Concussion data collected prior to injury
Data collection prior to concussion, including baseline testing, concussion history, and athletes’ demographic information, was implemented among most participating universities. All 19 participating universities conducted baseline testing prior to concussion. The most common tests conducted at baseline included postural stability test(s) (n = 19), neuropsychological test(s) (n = 18, 95%), and symptom information (n = 17, 90%). All 19 universities collected concussion history by asking the number of concussions an athlete had ever had. Seventeen universities (90%) also collected details regarding the most recent concussion, and 11 universities (58%) asked about the number of concussions in the past 12 months. The most commonly collected demographic information included sports, age, and gender, which were collected by 17 (90%) universities. Over two-thirds of participating universities also collected data on mental health status at baseline, including depression (n = 15, 79%), anxiety (n = 14, 74%), and ADHD (n = 17, 90%).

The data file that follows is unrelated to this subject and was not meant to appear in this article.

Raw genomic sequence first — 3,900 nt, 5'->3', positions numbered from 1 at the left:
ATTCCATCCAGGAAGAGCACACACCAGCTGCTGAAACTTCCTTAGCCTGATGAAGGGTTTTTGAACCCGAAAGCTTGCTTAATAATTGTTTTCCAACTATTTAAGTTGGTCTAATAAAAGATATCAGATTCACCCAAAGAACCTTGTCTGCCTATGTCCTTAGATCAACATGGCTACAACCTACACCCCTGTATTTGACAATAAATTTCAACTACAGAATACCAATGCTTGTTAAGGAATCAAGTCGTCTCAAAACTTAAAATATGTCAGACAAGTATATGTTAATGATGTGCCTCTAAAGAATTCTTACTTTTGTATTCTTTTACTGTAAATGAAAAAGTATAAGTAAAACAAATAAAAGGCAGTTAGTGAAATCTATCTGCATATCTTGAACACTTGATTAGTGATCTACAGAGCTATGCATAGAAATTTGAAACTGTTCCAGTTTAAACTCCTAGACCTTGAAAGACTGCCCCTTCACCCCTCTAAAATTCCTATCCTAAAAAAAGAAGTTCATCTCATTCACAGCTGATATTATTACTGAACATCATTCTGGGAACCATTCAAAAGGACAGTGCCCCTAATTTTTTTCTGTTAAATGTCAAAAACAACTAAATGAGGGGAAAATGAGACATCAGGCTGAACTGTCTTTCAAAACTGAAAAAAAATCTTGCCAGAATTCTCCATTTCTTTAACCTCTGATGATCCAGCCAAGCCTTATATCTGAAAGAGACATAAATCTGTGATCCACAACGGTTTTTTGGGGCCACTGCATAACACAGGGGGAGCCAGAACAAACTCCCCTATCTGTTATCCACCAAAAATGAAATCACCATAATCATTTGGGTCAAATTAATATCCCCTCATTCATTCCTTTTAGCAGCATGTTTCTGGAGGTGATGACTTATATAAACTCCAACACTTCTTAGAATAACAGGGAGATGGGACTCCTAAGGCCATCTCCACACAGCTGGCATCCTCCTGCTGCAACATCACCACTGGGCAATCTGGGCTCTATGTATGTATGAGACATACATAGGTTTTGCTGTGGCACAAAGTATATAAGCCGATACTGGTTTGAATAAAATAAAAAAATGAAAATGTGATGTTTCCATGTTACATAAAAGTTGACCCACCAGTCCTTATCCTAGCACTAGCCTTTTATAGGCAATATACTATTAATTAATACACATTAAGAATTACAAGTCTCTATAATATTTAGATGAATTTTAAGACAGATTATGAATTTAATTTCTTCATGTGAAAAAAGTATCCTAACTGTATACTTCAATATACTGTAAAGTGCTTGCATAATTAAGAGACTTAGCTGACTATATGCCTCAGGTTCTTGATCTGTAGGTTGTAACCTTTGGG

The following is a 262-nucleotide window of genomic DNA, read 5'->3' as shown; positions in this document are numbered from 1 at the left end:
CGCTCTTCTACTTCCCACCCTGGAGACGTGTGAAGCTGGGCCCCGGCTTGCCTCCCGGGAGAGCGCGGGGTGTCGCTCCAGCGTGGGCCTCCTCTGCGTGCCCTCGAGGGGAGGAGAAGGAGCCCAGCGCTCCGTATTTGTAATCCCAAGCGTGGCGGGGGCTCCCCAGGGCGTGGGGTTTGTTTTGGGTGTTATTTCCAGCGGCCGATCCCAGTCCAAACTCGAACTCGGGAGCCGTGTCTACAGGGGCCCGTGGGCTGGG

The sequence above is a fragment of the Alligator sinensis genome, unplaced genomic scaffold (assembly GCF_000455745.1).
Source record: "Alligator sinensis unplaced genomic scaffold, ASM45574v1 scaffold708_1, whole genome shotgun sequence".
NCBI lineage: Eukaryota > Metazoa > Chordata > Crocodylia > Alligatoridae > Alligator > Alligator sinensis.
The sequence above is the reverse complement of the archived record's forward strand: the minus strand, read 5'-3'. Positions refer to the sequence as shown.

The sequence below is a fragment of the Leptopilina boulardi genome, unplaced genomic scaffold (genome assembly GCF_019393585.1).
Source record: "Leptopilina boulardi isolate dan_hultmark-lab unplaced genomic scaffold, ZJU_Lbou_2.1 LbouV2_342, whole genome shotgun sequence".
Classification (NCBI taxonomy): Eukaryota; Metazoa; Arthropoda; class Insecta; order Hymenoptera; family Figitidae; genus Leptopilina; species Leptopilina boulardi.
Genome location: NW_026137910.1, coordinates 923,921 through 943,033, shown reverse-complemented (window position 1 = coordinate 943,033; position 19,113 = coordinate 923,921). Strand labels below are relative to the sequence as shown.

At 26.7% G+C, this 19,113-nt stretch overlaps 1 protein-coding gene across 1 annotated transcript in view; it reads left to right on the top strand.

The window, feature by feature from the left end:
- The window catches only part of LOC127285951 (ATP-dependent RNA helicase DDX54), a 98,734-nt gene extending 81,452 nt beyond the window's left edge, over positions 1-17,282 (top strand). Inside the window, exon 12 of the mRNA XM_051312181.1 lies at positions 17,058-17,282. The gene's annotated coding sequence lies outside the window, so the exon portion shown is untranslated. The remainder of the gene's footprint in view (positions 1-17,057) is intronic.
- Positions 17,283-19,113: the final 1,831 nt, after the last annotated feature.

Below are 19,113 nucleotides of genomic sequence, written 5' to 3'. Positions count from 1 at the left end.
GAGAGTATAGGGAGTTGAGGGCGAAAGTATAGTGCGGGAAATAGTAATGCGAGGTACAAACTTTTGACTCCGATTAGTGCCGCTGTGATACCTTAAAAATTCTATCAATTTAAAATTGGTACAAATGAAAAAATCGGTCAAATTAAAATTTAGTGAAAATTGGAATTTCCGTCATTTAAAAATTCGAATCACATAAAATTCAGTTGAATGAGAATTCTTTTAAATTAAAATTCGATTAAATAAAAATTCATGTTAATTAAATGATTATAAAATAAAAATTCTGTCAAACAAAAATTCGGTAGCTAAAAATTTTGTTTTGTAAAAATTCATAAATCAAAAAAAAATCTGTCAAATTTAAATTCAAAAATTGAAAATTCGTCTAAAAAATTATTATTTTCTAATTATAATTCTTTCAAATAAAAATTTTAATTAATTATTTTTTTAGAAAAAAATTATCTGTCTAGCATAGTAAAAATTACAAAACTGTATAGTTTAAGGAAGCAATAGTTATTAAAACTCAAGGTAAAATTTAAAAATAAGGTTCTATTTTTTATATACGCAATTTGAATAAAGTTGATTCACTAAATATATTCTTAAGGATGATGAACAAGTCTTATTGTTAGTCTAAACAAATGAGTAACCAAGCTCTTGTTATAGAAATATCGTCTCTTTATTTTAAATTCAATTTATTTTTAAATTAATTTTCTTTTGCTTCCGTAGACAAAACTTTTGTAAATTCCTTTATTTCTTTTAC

Concussion data collected acutely post-injury
When a concussion was suspected, all 19 participating universities collected injury information, 18 (95%) collected data from a sideline assessment, 18 (95%) collected data on post-concussive symptoms, and 19 (100%) conducted post-concussion neuropsychological function tests (Table 1). When a concussion was suspected, all 19 universities collected data on injury date, person who made the diagnosis, acute signs and symptoms, clinical exam measures, length of loss of consciousness (LOC), length of post-traumatic amnesia, and injury mechanism. Other common injury data collected included occasion of injury (game vs practice), type of contact during the injury, concussion type (new vs. recurrent), and location of injury (Fig. 1).